Blocked and concealed randomisation with blocks of 4 patients was used to allocate patients to either the EAP group or the UC group. An independent researcher used a computer-generated random sequence table to randomise the patients in each block. The seals of the prepared, numbered, opaque, sealed envelopes containing the treatment group were broken by the research assistant after eligibility had been verified and the patient had given written informed consent.
Neither the patients nor the GPs, nor the trained ambulant therapist, could be blinded for the allocated treatment. The ambulant therapist was also the researcher coordinating the randomised clinical trial and conducting the data analysis, but he was blinded for treatment allocation during the data analysis. The allocation code was kept by an independent researcher (JG) and was revealed only after data analysis had been completed.
The focus of EAP is to maintain or induce the proper cognitions by education and to stimulate adequate behaviour by means of advice on activities of daily living, using principles of operant conditioning (11). The programme consists of an educational and an activation part.
The educational part of the EAP consists of tailored information intended to take away the worries and answer questions patient may have regarding their SCs. Special care is taken to structure the information and advice that patients receive from other individuals in their social and health care environment. The information and advice are tailored to the patients' thoughts. Preconceptions on SCs are identified and altered if they are incorrect or reinforced if they are correct. The final aim of the educational part of the EAP is to provide patients with a realistic idea of their prognosis and the effect of treatment.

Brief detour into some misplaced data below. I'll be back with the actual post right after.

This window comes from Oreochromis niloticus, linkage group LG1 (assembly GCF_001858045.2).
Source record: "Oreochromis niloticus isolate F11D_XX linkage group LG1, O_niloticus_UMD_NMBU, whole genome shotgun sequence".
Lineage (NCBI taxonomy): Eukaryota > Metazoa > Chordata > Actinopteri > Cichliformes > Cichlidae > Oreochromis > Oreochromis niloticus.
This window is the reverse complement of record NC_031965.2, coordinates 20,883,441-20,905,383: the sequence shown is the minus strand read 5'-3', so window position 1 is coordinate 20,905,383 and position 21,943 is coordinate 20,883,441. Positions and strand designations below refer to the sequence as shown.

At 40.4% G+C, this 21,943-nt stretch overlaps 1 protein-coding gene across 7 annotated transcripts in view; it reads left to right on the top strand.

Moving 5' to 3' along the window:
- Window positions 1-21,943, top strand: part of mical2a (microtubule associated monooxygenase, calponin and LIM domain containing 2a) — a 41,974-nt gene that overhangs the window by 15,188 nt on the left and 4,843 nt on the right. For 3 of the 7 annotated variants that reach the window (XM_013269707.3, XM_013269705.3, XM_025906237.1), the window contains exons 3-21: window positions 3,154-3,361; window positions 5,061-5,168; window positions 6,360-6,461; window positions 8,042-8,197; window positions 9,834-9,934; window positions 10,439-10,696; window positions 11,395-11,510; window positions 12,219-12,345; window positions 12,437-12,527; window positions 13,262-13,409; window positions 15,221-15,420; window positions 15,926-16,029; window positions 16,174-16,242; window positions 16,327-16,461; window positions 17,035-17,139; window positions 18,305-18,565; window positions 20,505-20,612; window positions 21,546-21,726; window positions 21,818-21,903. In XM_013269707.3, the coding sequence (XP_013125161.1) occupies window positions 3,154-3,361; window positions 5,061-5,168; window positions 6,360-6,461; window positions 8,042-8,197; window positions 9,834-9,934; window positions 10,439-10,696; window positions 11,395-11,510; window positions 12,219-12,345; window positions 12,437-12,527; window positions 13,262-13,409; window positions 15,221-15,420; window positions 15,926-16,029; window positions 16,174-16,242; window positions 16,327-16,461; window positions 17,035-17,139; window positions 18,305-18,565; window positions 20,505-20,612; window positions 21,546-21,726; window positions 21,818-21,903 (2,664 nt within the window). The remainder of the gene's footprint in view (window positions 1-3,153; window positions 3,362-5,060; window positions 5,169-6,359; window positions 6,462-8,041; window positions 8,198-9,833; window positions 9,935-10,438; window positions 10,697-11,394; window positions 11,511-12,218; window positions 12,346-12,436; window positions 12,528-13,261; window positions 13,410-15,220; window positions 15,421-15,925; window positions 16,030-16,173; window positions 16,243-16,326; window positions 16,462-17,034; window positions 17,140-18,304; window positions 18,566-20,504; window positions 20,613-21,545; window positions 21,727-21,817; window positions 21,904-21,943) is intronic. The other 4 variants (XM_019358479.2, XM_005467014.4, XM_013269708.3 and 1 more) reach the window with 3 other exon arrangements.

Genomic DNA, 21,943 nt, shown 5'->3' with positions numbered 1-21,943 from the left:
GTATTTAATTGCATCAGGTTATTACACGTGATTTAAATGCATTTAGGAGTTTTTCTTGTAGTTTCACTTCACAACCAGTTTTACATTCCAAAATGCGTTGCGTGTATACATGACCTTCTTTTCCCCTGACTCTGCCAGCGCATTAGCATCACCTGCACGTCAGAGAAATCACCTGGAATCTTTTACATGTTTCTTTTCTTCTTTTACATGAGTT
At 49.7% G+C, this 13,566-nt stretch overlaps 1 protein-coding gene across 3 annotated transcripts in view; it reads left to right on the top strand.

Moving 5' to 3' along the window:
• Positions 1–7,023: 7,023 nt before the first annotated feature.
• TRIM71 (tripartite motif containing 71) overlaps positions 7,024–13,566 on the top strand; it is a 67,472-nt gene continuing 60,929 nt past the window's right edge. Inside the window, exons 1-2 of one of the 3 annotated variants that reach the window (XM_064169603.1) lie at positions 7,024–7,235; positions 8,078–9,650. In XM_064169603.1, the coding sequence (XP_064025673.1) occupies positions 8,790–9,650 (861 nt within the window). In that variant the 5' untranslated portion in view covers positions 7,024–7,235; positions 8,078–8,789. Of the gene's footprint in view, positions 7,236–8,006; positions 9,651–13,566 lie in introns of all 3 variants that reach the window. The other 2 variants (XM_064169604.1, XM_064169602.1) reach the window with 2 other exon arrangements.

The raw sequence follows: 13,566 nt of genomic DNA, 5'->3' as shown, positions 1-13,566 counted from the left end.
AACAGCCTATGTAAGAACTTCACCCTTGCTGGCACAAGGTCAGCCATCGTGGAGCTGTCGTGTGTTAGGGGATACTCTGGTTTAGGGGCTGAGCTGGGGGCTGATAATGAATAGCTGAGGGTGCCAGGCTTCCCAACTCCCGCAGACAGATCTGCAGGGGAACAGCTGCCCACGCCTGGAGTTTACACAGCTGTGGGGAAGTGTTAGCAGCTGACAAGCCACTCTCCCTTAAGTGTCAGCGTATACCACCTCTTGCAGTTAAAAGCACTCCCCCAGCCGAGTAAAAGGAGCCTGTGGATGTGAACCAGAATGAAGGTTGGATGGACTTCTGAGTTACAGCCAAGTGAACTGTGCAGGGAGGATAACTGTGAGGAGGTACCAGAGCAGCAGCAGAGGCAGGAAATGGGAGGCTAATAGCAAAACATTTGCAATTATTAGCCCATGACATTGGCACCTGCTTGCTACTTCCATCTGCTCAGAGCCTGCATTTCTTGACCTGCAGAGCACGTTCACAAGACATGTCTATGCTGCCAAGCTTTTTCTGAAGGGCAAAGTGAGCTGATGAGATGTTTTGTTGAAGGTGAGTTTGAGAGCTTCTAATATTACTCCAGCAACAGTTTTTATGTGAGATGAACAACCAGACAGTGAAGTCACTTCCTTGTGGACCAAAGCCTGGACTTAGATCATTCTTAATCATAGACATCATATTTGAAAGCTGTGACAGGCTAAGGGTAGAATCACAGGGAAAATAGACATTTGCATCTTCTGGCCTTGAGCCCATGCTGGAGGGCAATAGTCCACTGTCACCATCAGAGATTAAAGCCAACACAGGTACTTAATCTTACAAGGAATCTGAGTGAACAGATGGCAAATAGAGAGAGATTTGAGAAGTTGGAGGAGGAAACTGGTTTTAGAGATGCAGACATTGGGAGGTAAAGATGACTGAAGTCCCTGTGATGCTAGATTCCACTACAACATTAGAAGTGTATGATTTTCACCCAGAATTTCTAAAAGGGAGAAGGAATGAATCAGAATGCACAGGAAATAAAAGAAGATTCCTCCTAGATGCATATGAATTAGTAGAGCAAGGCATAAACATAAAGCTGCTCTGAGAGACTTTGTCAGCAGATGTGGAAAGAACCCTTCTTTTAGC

The activation part aims to assist patients in the continuation or resumption of activities affected by the SCs, despite the pain. The adverse effects of inactivity are discussed with the patients and activities that patients indicate to be affected by the SCs are closely monitored during the subsequent consultations. Schedules are set for the resumption or gradual increase of these activities, using a time-contingent approach, which means that the resumption or increase of activities occurs irrespective of pain experience but according to preset goals in time.
The EAP consists of a minimum of two sessions and a maximum of six follow-up sessions over a period of six weeks. Each session can last up to 20 minutes.
UC was administered according to the clinical guidelines of the Dutch College of General Practitioners .
The first primary outcome measure, assessed at 6 and 26 weeks after randomisation, was patient-perceived recovery (PPR) . Patients were considered recovered when they reported to be 'much improved' or 'fully recovered', on a 7-point ordinal scale, six weeks after randomisation.
The second primary outcome measure was a change in functional limitations of activities of daily living. This variable was assessed by the 16-item shoulder disability questionnaire (SDQ), with a standardised scoring range of 0 to 100. A lower score on this questionnaire implies lower levels of functional limitations.
Several psychosocial variables were assessed at baseline. Anxiety, depression, somatisation and distress were assessed using the four-dimensional complaint list . Catastrophising and coping were assessed by 6-level subscales of the Pain Coping and Cognition List (1: completely disagree; 6: completely agree) . Mean subscale scores of 1 were classified as 'very low' (code = 0), scores between 2 and 6 were classified as elevated (code = 1) . Other specific disease variables recorded at baseline were pain intensity, measured on a 10-point visual analogue scale; onset (quick or gradual); affected shoulder and having had prior episodes of SCs lasting at least 1 week.